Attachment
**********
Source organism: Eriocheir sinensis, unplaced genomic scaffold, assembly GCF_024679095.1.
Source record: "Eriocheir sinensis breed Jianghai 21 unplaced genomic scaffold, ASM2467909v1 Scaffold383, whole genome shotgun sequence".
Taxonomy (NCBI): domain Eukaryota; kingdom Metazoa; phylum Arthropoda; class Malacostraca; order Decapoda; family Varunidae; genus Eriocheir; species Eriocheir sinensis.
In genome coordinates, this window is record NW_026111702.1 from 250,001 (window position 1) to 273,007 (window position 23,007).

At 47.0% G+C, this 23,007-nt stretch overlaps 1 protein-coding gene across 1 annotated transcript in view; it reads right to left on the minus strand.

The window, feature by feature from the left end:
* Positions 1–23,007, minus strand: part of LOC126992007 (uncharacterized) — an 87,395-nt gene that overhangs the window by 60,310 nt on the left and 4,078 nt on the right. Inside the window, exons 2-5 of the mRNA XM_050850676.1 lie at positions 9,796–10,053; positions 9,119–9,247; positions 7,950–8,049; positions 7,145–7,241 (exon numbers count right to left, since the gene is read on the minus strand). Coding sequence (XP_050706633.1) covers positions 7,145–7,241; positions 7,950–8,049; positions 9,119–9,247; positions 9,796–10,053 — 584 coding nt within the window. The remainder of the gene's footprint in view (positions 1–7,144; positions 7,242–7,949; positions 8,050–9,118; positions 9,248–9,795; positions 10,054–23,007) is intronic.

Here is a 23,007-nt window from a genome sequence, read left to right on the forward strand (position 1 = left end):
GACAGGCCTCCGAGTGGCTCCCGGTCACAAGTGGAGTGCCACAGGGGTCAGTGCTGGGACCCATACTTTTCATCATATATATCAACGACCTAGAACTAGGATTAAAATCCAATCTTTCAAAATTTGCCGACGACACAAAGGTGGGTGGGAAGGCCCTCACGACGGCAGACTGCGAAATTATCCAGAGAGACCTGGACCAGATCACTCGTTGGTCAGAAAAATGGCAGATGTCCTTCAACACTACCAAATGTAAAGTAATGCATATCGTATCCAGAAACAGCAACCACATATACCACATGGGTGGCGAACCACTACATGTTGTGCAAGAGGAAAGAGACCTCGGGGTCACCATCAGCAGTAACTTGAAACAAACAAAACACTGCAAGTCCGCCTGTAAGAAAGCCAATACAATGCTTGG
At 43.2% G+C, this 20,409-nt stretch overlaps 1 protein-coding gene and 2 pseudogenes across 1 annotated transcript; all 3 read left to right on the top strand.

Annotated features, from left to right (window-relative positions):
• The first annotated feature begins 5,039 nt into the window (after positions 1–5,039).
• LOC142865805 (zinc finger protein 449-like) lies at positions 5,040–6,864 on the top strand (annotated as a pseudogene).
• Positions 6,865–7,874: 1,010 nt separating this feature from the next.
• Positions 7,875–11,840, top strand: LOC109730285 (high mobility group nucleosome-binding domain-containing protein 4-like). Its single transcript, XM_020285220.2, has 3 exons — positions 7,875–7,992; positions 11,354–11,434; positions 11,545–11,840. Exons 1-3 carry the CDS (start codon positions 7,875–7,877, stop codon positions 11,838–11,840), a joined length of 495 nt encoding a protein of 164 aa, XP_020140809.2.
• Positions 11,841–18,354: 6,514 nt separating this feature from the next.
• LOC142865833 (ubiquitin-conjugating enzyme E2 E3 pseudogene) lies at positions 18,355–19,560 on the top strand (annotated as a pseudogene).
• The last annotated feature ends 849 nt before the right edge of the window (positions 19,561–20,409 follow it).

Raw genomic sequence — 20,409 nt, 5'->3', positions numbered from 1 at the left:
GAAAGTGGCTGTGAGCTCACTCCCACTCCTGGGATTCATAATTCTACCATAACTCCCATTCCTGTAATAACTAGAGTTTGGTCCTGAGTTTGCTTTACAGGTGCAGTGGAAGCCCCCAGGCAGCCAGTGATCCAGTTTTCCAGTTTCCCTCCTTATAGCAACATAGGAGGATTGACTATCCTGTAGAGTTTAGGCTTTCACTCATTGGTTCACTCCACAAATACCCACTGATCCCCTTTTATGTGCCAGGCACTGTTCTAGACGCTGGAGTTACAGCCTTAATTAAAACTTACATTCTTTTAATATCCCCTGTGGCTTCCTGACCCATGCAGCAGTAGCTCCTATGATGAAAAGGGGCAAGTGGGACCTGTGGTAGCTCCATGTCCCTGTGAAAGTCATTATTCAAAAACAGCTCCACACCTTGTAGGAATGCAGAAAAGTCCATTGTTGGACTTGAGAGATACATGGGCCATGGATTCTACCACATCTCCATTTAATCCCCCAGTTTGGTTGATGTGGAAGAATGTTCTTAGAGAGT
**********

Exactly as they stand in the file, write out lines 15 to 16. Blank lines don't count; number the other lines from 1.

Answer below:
• Positions 7,875–11,840, top strand: LOC109730285 (high mobility group nucleosome-binding domain-containing protein 4-like). Its single transcript, XM_020285220.2, has 3 exons — positions 7,875–7,992; positions 11,354–11,434; positions 11,545–11,840. Exons 1-3 carry the CDS (start codon positions 7,875–7,877, stop codon positions 11,838–11,840), a joined length of 495 nt encoding a protein of 164 aa, XP_020140809.2.
• Positions 11,841–18,354: 6,514 nt separating this feature from the next.